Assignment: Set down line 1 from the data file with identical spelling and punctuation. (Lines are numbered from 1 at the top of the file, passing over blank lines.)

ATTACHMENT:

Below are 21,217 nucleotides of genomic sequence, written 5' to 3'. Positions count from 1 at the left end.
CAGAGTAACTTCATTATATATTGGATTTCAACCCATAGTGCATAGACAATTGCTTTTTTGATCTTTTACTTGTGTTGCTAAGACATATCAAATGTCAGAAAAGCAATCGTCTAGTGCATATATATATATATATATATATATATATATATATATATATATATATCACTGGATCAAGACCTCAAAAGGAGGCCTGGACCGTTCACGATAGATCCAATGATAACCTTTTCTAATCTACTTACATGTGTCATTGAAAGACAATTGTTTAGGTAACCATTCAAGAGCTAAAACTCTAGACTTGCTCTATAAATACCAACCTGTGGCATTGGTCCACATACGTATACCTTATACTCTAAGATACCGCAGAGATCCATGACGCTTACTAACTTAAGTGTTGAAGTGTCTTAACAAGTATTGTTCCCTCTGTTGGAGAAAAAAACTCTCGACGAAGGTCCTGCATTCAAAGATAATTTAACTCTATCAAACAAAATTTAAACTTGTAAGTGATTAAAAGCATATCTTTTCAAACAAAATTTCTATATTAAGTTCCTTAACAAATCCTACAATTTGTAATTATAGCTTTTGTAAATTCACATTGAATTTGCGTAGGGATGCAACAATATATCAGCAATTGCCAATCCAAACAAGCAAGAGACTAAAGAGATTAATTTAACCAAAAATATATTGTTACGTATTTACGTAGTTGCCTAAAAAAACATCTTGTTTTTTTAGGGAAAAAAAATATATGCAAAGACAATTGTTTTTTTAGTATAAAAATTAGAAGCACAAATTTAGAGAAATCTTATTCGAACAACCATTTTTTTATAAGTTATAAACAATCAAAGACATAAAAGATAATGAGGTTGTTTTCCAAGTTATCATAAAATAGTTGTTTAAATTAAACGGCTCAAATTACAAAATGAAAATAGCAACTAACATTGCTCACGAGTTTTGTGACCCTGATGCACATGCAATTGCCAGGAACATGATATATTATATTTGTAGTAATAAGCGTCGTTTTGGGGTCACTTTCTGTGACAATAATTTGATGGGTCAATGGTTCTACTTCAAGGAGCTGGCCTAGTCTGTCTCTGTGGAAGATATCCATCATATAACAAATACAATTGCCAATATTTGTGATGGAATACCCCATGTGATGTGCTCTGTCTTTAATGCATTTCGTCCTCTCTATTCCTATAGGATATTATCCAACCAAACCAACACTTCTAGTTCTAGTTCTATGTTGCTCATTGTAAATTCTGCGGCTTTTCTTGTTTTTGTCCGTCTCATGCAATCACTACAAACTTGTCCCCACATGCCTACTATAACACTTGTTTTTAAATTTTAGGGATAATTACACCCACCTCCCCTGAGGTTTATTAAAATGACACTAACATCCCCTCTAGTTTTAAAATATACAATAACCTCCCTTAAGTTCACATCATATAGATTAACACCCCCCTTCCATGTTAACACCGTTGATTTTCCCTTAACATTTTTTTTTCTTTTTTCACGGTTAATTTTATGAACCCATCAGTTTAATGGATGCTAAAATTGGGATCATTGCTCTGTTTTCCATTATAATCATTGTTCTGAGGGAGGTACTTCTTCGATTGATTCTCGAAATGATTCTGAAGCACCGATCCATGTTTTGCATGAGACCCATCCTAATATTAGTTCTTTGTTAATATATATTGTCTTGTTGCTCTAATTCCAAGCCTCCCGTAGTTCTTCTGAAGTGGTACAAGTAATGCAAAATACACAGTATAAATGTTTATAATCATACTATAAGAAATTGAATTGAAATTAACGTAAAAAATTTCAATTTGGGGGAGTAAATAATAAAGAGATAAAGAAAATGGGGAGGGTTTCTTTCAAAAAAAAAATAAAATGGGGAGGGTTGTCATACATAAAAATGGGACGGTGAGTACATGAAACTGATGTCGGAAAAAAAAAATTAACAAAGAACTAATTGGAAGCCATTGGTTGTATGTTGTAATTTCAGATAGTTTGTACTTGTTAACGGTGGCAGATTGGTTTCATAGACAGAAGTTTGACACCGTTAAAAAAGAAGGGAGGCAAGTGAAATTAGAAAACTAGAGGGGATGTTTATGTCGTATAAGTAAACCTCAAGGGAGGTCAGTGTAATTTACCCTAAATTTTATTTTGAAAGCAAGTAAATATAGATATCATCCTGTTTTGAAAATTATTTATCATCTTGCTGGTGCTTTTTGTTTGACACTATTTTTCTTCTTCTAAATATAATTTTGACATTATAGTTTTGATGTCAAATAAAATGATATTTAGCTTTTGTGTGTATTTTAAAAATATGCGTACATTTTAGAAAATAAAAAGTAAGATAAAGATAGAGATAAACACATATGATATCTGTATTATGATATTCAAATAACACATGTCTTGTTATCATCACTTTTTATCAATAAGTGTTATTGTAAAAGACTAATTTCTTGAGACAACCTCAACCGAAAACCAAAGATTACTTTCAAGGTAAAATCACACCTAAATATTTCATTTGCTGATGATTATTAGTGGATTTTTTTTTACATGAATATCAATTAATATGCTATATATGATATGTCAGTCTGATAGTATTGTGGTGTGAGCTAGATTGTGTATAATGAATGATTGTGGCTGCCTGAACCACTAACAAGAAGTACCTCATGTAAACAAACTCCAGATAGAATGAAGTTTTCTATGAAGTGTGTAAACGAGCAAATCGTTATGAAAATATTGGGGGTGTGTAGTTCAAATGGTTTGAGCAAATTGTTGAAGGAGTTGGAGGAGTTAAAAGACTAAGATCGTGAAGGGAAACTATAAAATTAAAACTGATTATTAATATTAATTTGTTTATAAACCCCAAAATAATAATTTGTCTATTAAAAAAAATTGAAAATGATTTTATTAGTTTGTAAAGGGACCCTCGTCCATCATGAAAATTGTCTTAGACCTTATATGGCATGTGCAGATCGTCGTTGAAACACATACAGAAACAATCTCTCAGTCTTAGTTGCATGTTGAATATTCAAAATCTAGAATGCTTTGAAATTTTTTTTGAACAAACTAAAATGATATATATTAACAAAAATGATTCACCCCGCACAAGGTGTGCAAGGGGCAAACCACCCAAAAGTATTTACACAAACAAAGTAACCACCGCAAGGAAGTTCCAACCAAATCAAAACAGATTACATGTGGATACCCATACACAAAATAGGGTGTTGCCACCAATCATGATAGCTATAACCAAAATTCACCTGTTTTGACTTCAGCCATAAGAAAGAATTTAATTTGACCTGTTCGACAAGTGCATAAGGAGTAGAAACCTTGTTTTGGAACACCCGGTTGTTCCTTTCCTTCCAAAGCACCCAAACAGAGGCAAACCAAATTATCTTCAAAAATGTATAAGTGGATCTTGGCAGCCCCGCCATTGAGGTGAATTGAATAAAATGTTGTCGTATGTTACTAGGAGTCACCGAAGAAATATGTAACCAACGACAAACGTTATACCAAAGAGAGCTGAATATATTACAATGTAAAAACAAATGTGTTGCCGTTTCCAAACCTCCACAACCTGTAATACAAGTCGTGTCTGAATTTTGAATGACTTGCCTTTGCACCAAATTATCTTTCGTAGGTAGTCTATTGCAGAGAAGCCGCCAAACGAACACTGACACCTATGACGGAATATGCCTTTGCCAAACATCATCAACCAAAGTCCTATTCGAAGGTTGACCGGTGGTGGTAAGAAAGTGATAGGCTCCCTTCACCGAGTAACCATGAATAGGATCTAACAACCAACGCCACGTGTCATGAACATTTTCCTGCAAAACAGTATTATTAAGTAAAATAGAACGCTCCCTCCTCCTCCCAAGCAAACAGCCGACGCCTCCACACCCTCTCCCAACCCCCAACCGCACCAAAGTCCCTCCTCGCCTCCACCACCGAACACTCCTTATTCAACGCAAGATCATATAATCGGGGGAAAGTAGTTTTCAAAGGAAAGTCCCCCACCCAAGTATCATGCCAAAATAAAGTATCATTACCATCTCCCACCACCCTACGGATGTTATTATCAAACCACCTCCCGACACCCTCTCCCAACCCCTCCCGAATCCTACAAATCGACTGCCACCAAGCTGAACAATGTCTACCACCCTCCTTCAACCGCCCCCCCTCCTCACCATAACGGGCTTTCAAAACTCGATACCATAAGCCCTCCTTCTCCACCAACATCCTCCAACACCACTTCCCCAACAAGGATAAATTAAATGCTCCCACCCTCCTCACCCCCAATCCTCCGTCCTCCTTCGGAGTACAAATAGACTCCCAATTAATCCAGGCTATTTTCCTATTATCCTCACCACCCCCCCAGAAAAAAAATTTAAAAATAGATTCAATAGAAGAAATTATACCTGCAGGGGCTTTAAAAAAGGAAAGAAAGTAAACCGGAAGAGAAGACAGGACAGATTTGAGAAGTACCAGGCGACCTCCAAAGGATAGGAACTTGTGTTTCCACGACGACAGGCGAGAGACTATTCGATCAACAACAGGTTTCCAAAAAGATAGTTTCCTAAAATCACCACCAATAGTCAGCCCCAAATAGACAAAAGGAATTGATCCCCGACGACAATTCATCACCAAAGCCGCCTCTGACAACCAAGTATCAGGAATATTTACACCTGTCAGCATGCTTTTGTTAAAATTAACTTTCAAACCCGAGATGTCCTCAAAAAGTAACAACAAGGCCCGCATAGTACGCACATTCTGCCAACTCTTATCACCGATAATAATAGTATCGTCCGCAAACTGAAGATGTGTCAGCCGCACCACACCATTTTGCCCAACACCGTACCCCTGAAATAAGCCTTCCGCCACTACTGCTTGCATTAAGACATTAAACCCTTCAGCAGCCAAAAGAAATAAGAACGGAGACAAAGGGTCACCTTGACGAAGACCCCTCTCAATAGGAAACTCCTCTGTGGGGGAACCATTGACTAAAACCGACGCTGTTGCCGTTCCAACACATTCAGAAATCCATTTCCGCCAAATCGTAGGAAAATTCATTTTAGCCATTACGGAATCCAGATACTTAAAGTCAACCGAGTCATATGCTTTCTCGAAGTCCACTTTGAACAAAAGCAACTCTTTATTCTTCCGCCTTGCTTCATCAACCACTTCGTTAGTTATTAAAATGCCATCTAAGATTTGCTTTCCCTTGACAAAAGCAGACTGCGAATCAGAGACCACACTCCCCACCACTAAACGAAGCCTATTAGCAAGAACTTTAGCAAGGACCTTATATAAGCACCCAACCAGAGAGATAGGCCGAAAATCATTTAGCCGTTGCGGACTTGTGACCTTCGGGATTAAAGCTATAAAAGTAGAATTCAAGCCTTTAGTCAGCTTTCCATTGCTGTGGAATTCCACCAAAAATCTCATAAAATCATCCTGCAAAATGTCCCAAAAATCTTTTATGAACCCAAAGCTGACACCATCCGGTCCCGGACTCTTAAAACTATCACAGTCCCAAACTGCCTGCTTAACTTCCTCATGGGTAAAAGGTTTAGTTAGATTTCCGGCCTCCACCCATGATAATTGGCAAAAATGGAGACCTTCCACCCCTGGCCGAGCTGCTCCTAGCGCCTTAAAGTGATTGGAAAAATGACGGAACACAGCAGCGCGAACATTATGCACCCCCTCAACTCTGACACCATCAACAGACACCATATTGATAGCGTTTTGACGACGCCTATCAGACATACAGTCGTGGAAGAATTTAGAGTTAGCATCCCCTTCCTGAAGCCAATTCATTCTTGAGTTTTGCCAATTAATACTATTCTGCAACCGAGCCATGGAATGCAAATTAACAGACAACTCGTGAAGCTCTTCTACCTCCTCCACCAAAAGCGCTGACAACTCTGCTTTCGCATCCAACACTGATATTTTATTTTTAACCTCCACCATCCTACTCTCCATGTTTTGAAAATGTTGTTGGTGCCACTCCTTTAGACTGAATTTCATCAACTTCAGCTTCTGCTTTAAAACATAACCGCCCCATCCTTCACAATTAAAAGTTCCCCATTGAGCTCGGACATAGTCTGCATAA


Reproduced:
Below are 21,217 nucleotides of genomic sequence, written 5' to 3'. Positions count from 1 at the left end.